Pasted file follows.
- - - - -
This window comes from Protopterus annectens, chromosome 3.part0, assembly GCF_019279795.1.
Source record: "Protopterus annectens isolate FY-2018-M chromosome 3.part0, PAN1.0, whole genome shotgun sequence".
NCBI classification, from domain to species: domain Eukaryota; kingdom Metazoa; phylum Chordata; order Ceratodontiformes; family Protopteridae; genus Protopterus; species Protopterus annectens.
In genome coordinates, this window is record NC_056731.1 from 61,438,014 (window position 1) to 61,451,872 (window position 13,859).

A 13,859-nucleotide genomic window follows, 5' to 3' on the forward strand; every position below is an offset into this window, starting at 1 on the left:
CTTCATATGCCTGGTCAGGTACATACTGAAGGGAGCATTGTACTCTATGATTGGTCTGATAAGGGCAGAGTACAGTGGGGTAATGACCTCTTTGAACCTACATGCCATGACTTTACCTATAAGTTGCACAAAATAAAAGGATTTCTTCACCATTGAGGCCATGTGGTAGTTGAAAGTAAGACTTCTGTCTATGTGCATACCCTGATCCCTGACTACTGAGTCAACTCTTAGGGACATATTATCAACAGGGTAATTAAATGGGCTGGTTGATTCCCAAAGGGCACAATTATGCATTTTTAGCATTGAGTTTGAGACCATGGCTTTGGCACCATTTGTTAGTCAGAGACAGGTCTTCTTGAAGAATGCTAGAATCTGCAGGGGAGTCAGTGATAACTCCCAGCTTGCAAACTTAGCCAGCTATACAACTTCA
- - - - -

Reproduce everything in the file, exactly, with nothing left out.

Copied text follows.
This window comes from Protopterus annectens, chromosome 3.part0, assembly GCF_019279795.1.
Source record: "Protopterus annectens isolate FY-2018-M chromosome 3.part0, PAN1.0, whole genome shotgun sequence".
NCBI classification, from domain to species: domain Eukaryota; kingdom Metazoa; phylum Chordata; order Ceratodontiformes; family Protopteridae; genus Protopterus; species Protopterus annectens.
In genome coordinates, this window is record NC_056731.1 from 61,438,014 (window position 1) to 61,451,872 (window position 13,859).

A 13,859-nucleotide genomic window follows, 5' to 3' on the forward strand; every position below is an offset into this window, starting at 1 on the left:
CTTCATATGCCTGGTCAGGTACATACTGAAGGGAGCATTGTACTCTATGATTGGTCTGATAAGGGCAGAGTACAGTGGGGTAATGACCTCTTTGAACCTACATGCCATGACTTTACCTATAAGTTGCACAAAATAAAAGGATTTCTTCACCATTGAGGCCATGTGGTAGTTGAAAGTAAGACTTCTGTCTATGTGCATACCCTGATCCCTGACTACTGAGTCAACTCTTAGGGACATATTATCAACAGGGTAATTAAATGGGCTGGTTGATTCCCAAAGGGCACAATTATGCATTTTTAGCATTGAGTTTGAGACCATGGCTTTGGCACCATTTGTTAGTCAGAGACAGGTCTTCTTGAAGAATGCTAGAATCTGCAGGGGAGTCAGTGATAACTCCCAGCTTGCAAACTTAGCCAGCTATACAACTTCA